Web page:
Visual examination is the key to the diagnosis of skin cancer. A physical examination of the spot under suspicion and analysis of the size, shape, and color can help determine its true nature. The doctor will also examine if there is any bleeding or scaling. Skin Cancer hospitals provide all the diagnostic facilities for skin cancer. Best Skin Cancer doctors recommend the following tests-
A dermatologist may view the area with a special microscope or magnifying lens. This process is called dermatoscopy.
A biopsy involves the removal of partial or whole growth. The extracted mass is then sent for further examination. The best treatment for Skin Cancer begins with this step.
Tests such as CT scans, X-ray and MRI are used in this category.
Treatment for skin cancer
There are several methods for Skin Cancer Treatment. The method depends on the general health of the patient, the location and size of the tumor, and the microscopic characteristics of cancer. Skin Cancer Treatment Cost varies from clinic to clinic. Following methods are used for squamous cell carcinoma treatment as well as treatment of other types of skin cancer-
Topical medications: If it is a case superficial basal cell carcinoma, then creams, gels and solutions like imiquimod may be used. It stimulates the body’s immune system to produce interferon which attacks cancer. Best dr for Skin Cancer recommend this method if the cancer is superficial.
Destruction by electrodesiccation and curettage (EDC): This process involves numbing the tumor area with a local anesthetic and scraping the tumor with a curette, along with cauterizing it with an electric needle.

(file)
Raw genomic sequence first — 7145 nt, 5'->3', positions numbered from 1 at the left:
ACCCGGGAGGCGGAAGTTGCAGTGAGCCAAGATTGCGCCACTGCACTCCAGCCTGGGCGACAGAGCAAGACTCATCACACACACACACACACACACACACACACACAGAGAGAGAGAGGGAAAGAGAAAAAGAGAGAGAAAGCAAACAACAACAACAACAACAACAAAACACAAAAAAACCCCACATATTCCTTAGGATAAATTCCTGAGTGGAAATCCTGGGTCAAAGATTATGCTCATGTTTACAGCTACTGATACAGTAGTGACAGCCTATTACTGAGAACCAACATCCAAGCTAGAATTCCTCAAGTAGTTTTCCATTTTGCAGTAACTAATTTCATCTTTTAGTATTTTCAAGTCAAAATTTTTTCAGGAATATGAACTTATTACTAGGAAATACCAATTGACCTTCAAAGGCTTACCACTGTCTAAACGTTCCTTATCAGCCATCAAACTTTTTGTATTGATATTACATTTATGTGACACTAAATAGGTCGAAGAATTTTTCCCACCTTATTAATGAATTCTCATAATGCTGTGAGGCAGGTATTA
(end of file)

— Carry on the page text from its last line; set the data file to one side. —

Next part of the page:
Surgical excision: This process involves numbing the area with a local anesthetic followed by the surgical removal of the tumor and closing the area with sutures.
Mohs micrographic surgery: After anesthetizing the area, the surgeon removes the visible tumor leaving a small margin of normal tissue. It is followed by an immediate evaluation of the tumor under a microscope. The areas having residual microscopic tumours are re-excised followed by re-examination of the tissues. The cycle is repeated until no tumor can be seen. Mohs surgery is a highly recommended procedure.
Radiation Therapy: A high dose of radiation is delivered to the tumor and the small surrounding skin in 10-15 sessions. It is an option best suited to people who cannot undergo a surgical procedure.
Other types of treatments -cryosurgery (destruction of tissue by freezing, photodynamic therapy (medication and blue light destroy the cancerous tissue), laser surgery (vaporization of the skin’s top layer), and oral medications are included in this category.
Basal cell carcinoma stages
Following are basal cell carcinoma stages –
Stage 0 : is the stage when the cancer is present only in the epidermis and has not spread deeper.
Stage I: cancer measures less than 2 centimetres, and has not spread to the neighboring lymph nodes or organs.
Stage II: cancer measures larger than 2 centimetres across, and has not spread to neighboring organs or lymph nodes.
Stage III: cancer has spread into either the facial bones or 1 nearby lymph node, but has not spread to other organs.
Stage IV : The cancer is of any size and has spread to 1 or more lymph nodes larger than 3 cm. It also includes cancer that may have spread to bones or other organs in the body.